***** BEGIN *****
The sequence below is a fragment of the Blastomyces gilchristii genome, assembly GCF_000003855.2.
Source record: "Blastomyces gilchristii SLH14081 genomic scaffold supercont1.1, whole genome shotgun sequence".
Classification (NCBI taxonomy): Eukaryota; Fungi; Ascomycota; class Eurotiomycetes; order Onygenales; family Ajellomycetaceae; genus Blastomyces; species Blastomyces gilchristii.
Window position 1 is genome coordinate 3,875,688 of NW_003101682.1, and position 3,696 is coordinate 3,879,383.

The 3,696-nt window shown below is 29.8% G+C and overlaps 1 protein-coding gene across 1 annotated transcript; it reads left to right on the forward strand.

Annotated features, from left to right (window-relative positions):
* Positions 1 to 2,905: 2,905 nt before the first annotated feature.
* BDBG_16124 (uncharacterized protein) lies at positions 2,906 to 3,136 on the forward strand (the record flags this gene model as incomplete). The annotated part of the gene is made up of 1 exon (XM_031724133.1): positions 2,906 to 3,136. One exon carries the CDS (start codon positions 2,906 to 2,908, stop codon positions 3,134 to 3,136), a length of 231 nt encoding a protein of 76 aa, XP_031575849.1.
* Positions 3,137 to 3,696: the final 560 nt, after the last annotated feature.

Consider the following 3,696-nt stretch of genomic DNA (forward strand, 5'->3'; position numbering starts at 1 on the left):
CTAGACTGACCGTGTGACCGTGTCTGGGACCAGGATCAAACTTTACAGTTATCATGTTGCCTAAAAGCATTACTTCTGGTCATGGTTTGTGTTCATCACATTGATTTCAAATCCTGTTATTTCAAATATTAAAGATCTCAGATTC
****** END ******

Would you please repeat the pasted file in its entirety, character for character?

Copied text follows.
The sequence below is a fragment of the Blastomyces gilchristii genome, assembly GCF_000003855.2.
Source record: "Blastomyces gilchristii SLH14081 genomic scaffold supercont1.1, whole genome shotgun sequence".
Classification (NCBI taxonomy): Eukaryota; Fungi; Ascomycota; class Eurotiomycetes; order Onygenales; family Ajellomycetaceae; genus Blastomyces; species Blastomyces gilchristii.
Window position 1 is genome coordinate 3,875,688 of NW_003101682.1, and position 3,696 is coordinate 3,879,383.

The 3,696-nt window shown below is 29.8% G+C and overlaps 1 protein-coding gene across 1 annotated transcript; it reads left to right on the forward strand.

Annotated features, from left to right (window-relative positions):
* Positions 1 to 2,905: 2,905 nt before the first annotated feature.
* BDBG_16124 (uncharacterized protein) lies at positions 2,906 to 3,136 on the forward strand (the record flags this gene model as incomplete). The annotated part of the gene is made up of 1 exon (XM_031724133.1): positions 2,906 to 3,136. One exon carries the CDS (start codon positions 2,906 to 2,908, stop codon positions 3,134 to 3,136), a length of 231 nt encoding a protein of 76 aa, XP_031575849.1.
* Positions 3,137 to 3,696: the final 560 nt, after the last annotated feature.

Consider the following 3,696-nt stretch of genomic DNA (forward strand, 5'->3'; position numbering starts at 1 on the left):
CTAGACTGACCGTGTGACCGTGTCTGGGACCAGGATCAAACTTTACAGTTATCATGTTGCCTAAAAGCATTACTTCTGGTCATGGTTTGTGTTCATCACATTGATTTCAAATCCTGTTATTTCAAATATTAAAGATCTCAGATTC